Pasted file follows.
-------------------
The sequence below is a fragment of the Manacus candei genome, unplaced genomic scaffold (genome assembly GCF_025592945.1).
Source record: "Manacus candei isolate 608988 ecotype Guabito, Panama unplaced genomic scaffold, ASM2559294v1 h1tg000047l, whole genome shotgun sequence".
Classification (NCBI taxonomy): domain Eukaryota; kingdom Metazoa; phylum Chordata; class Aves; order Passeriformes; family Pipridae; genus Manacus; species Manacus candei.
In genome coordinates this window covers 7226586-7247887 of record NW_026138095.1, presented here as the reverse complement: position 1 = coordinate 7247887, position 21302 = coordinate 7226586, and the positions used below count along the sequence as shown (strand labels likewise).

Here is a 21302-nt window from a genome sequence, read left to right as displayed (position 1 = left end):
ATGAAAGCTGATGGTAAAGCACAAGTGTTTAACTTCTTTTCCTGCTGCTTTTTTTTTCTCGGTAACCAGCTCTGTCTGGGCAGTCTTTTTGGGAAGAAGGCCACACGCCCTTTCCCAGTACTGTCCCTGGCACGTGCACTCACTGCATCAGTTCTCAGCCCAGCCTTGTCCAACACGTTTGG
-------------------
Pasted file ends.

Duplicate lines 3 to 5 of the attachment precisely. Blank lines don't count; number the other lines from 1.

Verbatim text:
Classification (NCBI taxonomy): domain Eukaryota; kingdom Metazoa; phylum Chordata; class Aves; order Passeriformes; family Pipridae; genus Manacus; species Manacus candei.
In genome coordinates this window covers 7226586-7247887 of record NW_026138095.1, presented here as the reverse complement: position 1 = coordinate 7247887, position 21302 = coordinate 7226586, and the positions used below count along the sequence as shown (strand labels likewise).

Here is a 21302-nt window from a genome sequence, read left to right as displayed (position 1 = left end):